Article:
Indian engineers have canceled the launch of the Chandrayaan 2 lunar landing mission on Sunday after seeing a "technical catch" in the last hour of the countdown, the Indian Space Agency said.
The robot probe counted to launch from the Satish Dhawan Space Center on the Indian rocket GSLV Mk.3 on Sunday at 2121 GMT (17:21 EDT) or Monday at 02:51 local time in India.
a) carrier missile system one hour before launch, "tweeted the Indian Space Research Organization. "As a precaution, the launch of Chandrayaan 2 has been canceled for today. The revised start date will be announced later. "
ISRO did not publish any additional information about the reason for the start shift. The Indian news agency IANS reported that the GSLV Mk.3 rocket had to be freed from its liquid propellant gases and returned to the vehicle assembly building of the Satish Dhawan Space Center on the southeastern coast of India for further investigation.
According to IANS, this process will take 10 days before managers can fix the problem and prepare for another launch attempt.
In May, ISRO officials said the Chandrayaan 2's targeted launch window was opened this month on July 9 and will run until Tuesday, July 16 (Monday), July 15 in the United States ). Chandrayaan 2 missed a series of earlier launch windows when the engineers completed the construction and testing of the mission. These include Orbiter, Lander and Rover elements that separate after reaching the Moon.
After launch, the GSLV Mk.3 rocket will inject the 8,547 lb (3,877 kilogram) spacecraft Chandrayaan 2 into an elliptical orbit that spans more than 39,000 kilometers around the Earth. Chandrayaan 2 will use its own propulsion system to lift its orbit and free itself from Earth's gravity, with the orbit expected to arrive around the Moon about three weeks after launch.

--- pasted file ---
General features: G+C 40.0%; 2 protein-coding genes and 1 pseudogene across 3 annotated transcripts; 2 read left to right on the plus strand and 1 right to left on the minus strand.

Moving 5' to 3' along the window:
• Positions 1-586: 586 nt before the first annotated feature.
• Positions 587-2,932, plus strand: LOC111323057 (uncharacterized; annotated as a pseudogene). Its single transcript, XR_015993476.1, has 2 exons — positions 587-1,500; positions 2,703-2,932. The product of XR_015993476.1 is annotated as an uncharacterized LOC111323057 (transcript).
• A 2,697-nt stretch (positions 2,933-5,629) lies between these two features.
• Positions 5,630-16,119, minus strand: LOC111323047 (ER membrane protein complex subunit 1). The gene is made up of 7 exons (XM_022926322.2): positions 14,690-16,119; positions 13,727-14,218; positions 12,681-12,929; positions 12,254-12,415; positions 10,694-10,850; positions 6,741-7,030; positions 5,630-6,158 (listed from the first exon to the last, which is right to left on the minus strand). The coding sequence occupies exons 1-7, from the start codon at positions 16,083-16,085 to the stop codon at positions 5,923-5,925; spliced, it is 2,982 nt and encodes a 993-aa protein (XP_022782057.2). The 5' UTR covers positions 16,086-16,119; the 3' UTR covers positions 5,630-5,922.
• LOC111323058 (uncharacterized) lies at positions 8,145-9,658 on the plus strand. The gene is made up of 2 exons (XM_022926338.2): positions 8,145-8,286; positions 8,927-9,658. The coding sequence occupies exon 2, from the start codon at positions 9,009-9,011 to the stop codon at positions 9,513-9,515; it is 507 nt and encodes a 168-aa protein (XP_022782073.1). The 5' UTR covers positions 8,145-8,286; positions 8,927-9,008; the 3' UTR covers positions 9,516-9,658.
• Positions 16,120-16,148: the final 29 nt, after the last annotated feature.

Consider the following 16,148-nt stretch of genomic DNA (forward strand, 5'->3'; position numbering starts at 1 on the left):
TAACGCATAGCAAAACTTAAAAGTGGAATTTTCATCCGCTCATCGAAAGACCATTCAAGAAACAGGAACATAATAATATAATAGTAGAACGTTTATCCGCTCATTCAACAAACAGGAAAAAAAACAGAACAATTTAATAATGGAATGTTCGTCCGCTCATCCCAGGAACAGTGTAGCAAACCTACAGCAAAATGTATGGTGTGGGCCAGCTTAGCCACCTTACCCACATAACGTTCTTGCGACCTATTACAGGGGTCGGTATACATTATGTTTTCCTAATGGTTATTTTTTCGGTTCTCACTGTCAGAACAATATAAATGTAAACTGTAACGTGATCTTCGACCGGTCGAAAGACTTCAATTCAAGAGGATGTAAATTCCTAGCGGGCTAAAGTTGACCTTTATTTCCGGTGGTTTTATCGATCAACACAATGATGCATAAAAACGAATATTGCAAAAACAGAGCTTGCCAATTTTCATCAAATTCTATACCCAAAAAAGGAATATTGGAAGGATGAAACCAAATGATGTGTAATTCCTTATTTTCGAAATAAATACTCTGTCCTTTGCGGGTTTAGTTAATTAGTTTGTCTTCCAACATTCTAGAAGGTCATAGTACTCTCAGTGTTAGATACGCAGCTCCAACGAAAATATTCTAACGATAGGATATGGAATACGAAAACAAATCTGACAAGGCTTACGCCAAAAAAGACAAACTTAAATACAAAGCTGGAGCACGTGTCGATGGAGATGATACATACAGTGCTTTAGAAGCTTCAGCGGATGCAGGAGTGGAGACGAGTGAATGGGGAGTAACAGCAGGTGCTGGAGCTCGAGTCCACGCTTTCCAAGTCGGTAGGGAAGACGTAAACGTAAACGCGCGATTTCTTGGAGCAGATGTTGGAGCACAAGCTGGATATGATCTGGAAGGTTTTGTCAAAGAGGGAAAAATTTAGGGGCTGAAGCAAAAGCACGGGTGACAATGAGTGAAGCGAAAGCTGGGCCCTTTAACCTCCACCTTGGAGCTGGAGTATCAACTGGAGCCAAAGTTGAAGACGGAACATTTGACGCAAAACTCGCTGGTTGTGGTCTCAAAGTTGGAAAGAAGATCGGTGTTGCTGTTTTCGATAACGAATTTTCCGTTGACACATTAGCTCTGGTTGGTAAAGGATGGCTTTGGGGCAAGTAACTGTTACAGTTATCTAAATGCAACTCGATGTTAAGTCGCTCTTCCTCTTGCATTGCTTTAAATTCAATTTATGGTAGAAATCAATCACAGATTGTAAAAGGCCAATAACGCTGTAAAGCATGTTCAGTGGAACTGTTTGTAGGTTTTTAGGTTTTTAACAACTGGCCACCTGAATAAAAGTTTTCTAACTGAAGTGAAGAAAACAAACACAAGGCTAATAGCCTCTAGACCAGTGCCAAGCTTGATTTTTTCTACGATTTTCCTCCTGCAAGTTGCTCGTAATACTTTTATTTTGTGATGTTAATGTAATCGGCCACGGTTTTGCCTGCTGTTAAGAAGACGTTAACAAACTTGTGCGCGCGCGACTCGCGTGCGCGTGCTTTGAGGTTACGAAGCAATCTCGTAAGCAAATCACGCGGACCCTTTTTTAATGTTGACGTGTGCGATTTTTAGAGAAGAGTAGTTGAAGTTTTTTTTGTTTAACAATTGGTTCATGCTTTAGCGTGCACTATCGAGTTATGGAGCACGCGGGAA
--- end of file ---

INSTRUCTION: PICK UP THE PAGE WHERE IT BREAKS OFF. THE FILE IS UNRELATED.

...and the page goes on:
Once in the lunar orbit, Chandrayaan 2 will maneuver closer to the Moon before separating the Landing Vehicle from the Orbiter.
When the mission started on Sunday, the moon landing was scheduled for September 6. A new landing date will depend on when the mission leaves the earth.
The $ 142 Million The Chandrayaan 2 Landing Ferry targets an unexplored spot on the near side of the Moon at 70.9 degrees south latitude, closer to the Moon's south pole than any previous probe. The landing module is called Vikram for Vikram Sarabhai, the father of the Indian Space Program, and will use the Pragyan Rover, named after the Sanskrit word for "wisdom."
The stationary lander and rover are designed for a life of 14 days – equivalent to half a lunar day – until the sun goes down at the landing strip and robs the vehicles of electrical energy, while temperatures drop to nearly minus 300 degrees Fahrenheit ( minus 183 degrees Celsius). The Rover and the Lander have a range of scientific instruments, including cameras and spectrometers, to measure the composition of the rocks at the landing site.
If the landing is successful, India will be the fourth nation to perform a controlled soft landing on the landing pad after landings of the Soviet Union, the United States and China.
The Chandrayaan 2 orbiter will conduct its own one-year research mission to record high-resolution map images and probe permanently shaded craters at lunar poles using a dual-frequency radar to better localize water ice occurrences.
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